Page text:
The AU’s Peace and Security Department said in a post on Twitter on Thursday that Sudan’s participation in all AU activities would be suspended with immediate effect – “until the effective establishment of a civilian-led transitional authority,” which it described as the only way to “exit from the current crisis”.
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The announcement followed an emergency meeting by the AU in Addis Ababa, Ethiopia, after the violent dispersal of a protest camp in the Sudanese capital, Khartoum, began on Monday.
At least 108 people have been killed and more than 500 wounded, according to the Central Committee of Sudanese Doctors (CCSD), while a health ministry official was quoted as saying the death toll stood at 61.
Al Jazeera is unable to independently confirm the differing tolls after its journalists were ordered not to report from the country.
Sudan’s pro-democracy leaders have vowed to continue their campaign of civil disobedience until the Transitional Military Council (TMC) – which has ruled Sudan since longtime leader Omar al-Bashir was overthrown in a coup in April – is removed and killers of protesters are brought to justice.
The Sudanese Professionals Association on Thursday asked people to block main roads and bridges to “paralyse public life” across the country in retaliation for the military crackdown.
In response to the killings, AU Commission Chairman Moussa Faki Mahamat on Monday called for an “immediate and transparent investigation in order to hold all those responsible accountable”.
The AU had earlier warned of suspension if Sudan’s military did not hand over power, but extended the deadline on Saturday after the previous one was ignored.
The AU has met some criticism over its response to the crisis. Political analyst Joseph Ochieno told Al Jazeera before the suspension announcement that the emergency meeting was “coming rather late”.
The raid on Monday marked a pivotal moment in the weeks-long struggle between the powerful TMC and opposition groups over who should lead Sudan’s transition to democracy.
General Abdel Fattah al-Burhan, the head of the TMC, said it was ready to resume negotiations with the opposition coalition.
But the opposition rejected the offer, saying the military could not be trusted.
Speaking about the TMC’s hard line approach, Ochieno told Al Jazeera it was unclear what the ruling generals were trying to achieve with their violent response.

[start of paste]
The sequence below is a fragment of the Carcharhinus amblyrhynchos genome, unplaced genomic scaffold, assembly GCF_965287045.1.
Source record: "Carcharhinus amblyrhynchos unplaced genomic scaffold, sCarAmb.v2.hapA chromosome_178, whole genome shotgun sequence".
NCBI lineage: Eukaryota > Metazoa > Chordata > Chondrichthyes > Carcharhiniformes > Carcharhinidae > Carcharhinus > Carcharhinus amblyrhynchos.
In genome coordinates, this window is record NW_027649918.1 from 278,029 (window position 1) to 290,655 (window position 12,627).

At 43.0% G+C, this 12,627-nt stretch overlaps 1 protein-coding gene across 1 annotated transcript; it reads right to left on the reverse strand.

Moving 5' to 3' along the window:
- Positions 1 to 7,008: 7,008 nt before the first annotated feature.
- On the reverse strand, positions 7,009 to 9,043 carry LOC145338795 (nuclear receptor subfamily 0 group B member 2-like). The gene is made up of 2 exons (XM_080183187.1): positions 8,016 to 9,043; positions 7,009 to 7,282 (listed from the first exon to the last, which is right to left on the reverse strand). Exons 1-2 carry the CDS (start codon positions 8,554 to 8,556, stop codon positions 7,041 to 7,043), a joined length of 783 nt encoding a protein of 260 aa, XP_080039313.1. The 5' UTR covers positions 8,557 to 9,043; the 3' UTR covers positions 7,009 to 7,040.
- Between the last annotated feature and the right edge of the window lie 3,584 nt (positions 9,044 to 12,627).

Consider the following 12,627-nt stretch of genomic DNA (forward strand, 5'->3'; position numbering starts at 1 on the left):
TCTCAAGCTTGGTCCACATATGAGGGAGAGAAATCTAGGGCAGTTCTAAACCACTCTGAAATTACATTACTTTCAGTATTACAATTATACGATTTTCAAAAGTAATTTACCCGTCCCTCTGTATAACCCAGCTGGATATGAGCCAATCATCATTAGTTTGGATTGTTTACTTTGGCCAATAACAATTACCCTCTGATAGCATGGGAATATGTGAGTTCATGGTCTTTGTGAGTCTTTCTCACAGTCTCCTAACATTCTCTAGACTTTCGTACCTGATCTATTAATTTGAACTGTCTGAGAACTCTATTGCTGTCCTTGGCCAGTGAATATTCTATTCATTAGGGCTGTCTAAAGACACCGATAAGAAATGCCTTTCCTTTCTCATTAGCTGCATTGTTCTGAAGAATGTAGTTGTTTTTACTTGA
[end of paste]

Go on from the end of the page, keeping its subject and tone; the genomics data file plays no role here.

“If it is a way to negotiate … in this day and age, it is rather unusual,” said Ochieno. “If part of their trips to Saudi Arabia and Egypt were to show power and intimidate the opposition, they have actually galvanised the entire of Sudan,” he said.
“Some of these guys have extensions to the genocide in Darfur. They thought perhaps the old system of general intimidation and use of excess power and violence – to which they subjected the people of Sudan elsewhere – could be attempted in the streets of Khartoum in broad daylight.”
The RSF, accused of dispersing the protest camp with gunfire, grew out of the Janjaweed militia that human rights groups accuse of committing war crimes – including killings, rape and torture of civilians – in Sudan’s western region of Darfur after the outbreak of conflict there in 2003.
The United States has called on Sudan’s military rulers to “desist from violence” and urged talks with protesters to resume.
“The United States condemns the recent attacks on protesters in Sudan,” State Department spokeswoman Morgan Ortagus said in a statement on Wednesday.
Russia said on Thursday it opposed foreign intervention in Sudan and the authorities in Khartoum must subdue what it described as “extremists”, Russia’s RIA news agency reported.
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Deputy Foreign Minister Mikhail Bogdanov was quoted as saying Moscow favoured a national dialogue about a transition period leading to new elections.
“Naturally, in order to do that, you need for order to be imposed, and you need to fight against extremists and provocateurs who don’t want the stabilisation of the situation,” RIA quoted Bogdanov as saying.
“That’s the situation right now, but we are against any external intervention, the imposition of anything on the Sudanese.”
He did not identify which groups he considered to be “extremists” and provocateurs.
David Shinn, a former senior US diplomat in Sudan, said the prospect for talks was dim as long as the violence continued.
“You cannot have successful negotiations between the protest groups and the military so long as the security forces are killing fellow Sudanese. This has to stop. Until it does, I don’t see any prospect for meaningful negotiations,” he told Al Jazeera.
Ethiopian Prime Minister Abiy Ahmed is expected in Khartoum on Friday to launch mediation efforts.